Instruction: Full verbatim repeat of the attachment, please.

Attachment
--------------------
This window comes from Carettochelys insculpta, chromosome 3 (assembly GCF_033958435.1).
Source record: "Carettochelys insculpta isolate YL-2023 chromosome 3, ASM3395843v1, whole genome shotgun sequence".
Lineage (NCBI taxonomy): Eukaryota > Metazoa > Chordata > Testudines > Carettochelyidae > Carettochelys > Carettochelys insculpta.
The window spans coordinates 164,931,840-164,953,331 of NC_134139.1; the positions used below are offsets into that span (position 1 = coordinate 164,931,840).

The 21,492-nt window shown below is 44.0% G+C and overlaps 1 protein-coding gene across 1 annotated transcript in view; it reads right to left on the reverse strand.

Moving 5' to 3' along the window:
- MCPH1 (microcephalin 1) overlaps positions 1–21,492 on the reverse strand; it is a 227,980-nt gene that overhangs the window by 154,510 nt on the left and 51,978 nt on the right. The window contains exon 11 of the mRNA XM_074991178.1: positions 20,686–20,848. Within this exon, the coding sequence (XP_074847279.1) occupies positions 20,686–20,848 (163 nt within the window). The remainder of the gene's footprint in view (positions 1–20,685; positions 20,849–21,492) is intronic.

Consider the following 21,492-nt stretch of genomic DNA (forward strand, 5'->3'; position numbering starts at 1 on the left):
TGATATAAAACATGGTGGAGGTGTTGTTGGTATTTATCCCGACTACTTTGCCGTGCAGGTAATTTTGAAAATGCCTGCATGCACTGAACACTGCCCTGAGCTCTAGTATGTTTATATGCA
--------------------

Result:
This window comes from Carettochelys insculpta, chromosome 3 (assembly GCF_033958435.1).
Source record: "Carettochelys insculpta isolate YL-2023 chromosome 3, ASM3395843v1, whole genome shotgun sequence".
Lineage (NCBI taxonomy): Eukaryota > Metazoa > Chordata > Testudines > Carettochelyidae > Carettochelys > Carettochelys insculpta.
The window spans coordinates 164,931,840-164,953,331 of NC_134139.1; the positions used below are offsets into that span (position 1 = coordinate 164,931,840).

The 21,492-nt window shown below is 44.0% G+C and overlaps 1 protein-coding gene across 1 annotated transcript in view; it reads right to left on the reverse strand.

Moving 5' to 3' along the window:
- MCPH1 (microcephalin 1) overlaps positions 1–21,492 on the reverse strand; it is a 227,980-nt gene that overhangs the window by 154,510 nt on the left and 51,978 nt on the right. The window contains exon 11 of the mRNA XM_074991178.1: positions 20,686–20,848. Within this exon, the coding sequence (XP_074847279.1) occupies positions 20,686–20,848 (163 nt within the window). The remainder of the gene's footprint in view (positions 1–20,685; positions 20,849–21,492) is intronic.

Consider the following 21,492-nt stretch of genomic DNA (forward strand, 5'->3'; position numbering starts at 1 on the left):
TGATATAAAACATGGTGGAGGTGTTGTTGGTATTTATCCCGACTACTTTGCCGTGCAGGTAATTTTGAAAATGCCTGCATGCACTGAACACTGCCCTGAGCTCTAGTATGTTTATATGCA